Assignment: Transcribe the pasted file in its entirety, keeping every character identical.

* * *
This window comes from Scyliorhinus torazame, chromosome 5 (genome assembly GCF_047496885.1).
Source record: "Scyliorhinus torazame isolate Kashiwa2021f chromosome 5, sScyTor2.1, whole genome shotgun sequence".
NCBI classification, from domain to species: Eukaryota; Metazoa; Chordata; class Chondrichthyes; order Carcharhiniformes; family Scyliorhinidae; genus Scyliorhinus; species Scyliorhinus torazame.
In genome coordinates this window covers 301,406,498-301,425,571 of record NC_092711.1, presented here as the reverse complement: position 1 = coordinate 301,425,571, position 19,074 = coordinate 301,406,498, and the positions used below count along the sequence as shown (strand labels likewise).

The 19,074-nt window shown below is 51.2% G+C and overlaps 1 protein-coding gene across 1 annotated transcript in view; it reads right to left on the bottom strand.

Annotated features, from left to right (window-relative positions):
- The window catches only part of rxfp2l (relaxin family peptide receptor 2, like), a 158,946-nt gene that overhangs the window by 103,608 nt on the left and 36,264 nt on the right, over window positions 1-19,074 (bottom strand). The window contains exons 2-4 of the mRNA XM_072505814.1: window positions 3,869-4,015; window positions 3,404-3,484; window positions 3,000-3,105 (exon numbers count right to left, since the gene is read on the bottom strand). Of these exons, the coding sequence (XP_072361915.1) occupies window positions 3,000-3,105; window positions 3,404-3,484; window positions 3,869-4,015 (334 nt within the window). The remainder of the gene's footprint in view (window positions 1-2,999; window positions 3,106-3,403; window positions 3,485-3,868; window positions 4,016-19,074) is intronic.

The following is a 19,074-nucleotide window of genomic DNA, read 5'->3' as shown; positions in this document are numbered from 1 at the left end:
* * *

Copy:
This window comes from Scyliorhinus torazame, chromosome 5 (genome assembly GCF_047496885.1).
Source record: "Scyliorhinus torazame isolate Kashiwa2021f chromosome 5, sScyTor2.1, whole genome shotgun sequence".
NCBI classification, from domain to species: Eukaryota; Metazoa; Chordata; class Chondrichthyes; order Carcharhiniformes; family Scyliorhinidae; genus Scyliorhinus; species Scyliorhinus torazame.
In genome coordinates this window covers 301,406,498-301,425,571 of record NC_092711.1, presented here as the reverse complement: position 1 = coordinate 301,425,571, position 19,074 = coordinate 301,406,498, and the positions used below count along the sequence as shown (strand labels likewise).

The 19,074-nt window shown below is 51.2% G+C and overlaps 1 protein-coding gene across 1 annotated transcript in view; it reads right to left on the bottom strand.

Annotated features, from left to right (window-relative positions):
- The window catches only part of rxfp2l (relaxin family peptide receptor 2, like), a 158,946-nt gene that overhangs the window by 103,608 nt on the left and 36,264 nt on the right, over window positions 1-19,074 (bottom strand). The window contains exons 2-4 of the mRNA XM_072505814.1: window positions 3,869-4,015; window positions 3,404-3,484; window positions 3,000-3,105 (exon numbers count right to left, since the gene is read on the bottom strand). Of these exons, the coding sequence (XP_072361915.1) occupies window positions 3,000-3,105; window positions 3,404-3,484; window positions 3,869-4,015 (334 nt within the window). The remainder of the gene's footprint in view (window positions 1-2,999; window positions 3,106-3,403; window positions 3,485-3,868; window positions 4,016-19,074) is intronic.

The following is a 19,074-nucleotide window of genomic DNA, read 5'->3' as shown; positions in this document are numbered from 1 at the left end: